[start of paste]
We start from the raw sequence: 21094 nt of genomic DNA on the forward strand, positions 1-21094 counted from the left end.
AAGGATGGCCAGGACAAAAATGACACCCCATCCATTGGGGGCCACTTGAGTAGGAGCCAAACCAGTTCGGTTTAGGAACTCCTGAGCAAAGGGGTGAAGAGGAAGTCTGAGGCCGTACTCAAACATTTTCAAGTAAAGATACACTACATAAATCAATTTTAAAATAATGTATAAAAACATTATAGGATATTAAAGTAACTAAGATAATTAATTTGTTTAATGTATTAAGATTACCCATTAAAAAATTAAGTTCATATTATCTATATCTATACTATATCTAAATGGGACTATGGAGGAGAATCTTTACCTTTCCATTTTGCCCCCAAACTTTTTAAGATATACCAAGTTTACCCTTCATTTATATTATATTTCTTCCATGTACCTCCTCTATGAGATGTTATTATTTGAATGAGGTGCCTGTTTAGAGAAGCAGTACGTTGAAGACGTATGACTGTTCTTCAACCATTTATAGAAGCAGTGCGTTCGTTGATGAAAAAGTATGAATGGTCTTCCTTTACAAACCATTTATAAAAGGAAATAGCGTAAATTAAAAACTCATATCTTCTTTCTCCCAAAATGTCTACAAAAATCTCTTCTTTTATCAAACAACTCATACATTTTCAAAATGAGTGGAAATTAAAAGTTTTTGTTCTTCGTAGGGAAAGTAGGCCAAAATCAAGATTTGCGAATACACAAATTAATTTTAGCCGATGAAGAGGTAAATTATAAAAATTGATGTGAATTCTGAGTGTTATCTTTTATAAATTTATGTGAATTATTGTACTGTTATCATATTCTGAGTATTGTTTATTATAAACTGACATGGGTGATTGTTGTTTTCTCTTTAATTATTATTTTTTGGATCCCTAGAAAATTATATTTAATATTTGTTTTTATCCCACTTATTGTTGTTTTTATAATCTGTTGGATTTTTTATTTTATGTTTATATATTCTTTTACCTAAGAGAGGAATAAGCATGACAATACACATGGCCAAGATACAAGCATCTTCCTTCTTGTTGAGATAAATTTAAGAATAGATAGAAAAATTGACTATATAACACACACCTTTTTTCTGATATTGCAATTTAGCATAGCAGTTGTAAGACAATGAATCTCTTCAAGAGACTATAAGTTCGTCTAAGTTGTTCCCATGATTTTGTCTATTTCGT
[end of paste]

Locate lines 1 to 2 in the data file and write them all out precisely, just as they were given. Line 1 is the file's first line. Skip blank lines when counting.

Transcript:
We start from the raw sequence: 21094 nt of genomic DNA on the forward strand, positions 1-21094 counted from the left end.
AAGGATGGCCAGGACAAAAATGACACCCCATCCATTGGGGGCCACTTGAGTAGGAGCCAAACCAGTTCGGTTTAGGAACTCCTGAGCAAAGGGGTGAAGAGGAAGTCTGAGGCCGTACTCAAACATTTTCAAGTAAAGATACACTACATAAATCAATTTTAAAATAATGTATAAAAACATTATAGGATATTAAAGTAACTAAGATAATTAATTTGTTTAATGTATTAAGATTACCCATTAAAAAATTAAGTTCATATTATCTATATCTATACTATATCTAAATGGGACTATGGAGGAGAATCTTTACCTTTCCATTTTGCCCCCAAACTTTTTAAGATATACCAAGTTTACCCTTCATTTATATTATATTTCTTCCATGTACCTCCTCTATGAGATGTTATTATTTGAATGAGGTGCCTGTTTAGAGAAGCAGTACGTTGAAGACGTATGACTGTTCTTCAACCATTTATAGAAGCAGTGCGTTCGTTGATGAAAAAGTATGAATGGTCTTCCTTTACAAACCATTTATAAAAGGAAATAGCGTAAATTAAAAACTCATATCTTCTTTCTCCCAAAATGTCTACAAAAATCTCTTCTTTTATCAAACAACTCATACATTTTCAAAATGAGTGGAAATTAAAAGTTTTTGTTCTTCGTAGGGAAAGTAGGCCAAAATCAAGATTTGCGAATACACAAATTAATTTTAGCCGATGAAGAGGTAAATTATAAAAATTGATGTGAATTCTGAGTGTTATCTTTTATAAATTTATGTGAATTATTGTACTGTTATCATATTCTGAGTATTGTTTATTATAAACTGACATGGGTGATTGTTGTTTTCTCTTTAATTATTATTTTTTGGATCCCTAGAAAATTATATTTAATATTTGTTTTTATCCCACTTATTGTTGTTTTTATAATCTGTTGGATTTTTTATTTTATGTTTATATATTCTTTTACCTAAGAGAGGAATAAGCATGACAATACACATGGCCAAGATACAAGCATCTTCCTTCTTGTTGAGATAAATTTAAGAATAGATAGAAAAATTGACTATATAACACACACCTTTTTTCTGATATTGCAATTTAGCATAGCAGTTGTAAGACAATGAATCTCTTCAAGAGACTATAAGTTCGTCTAAGTTGTTCCCATGATTTTGTCTATTTCGT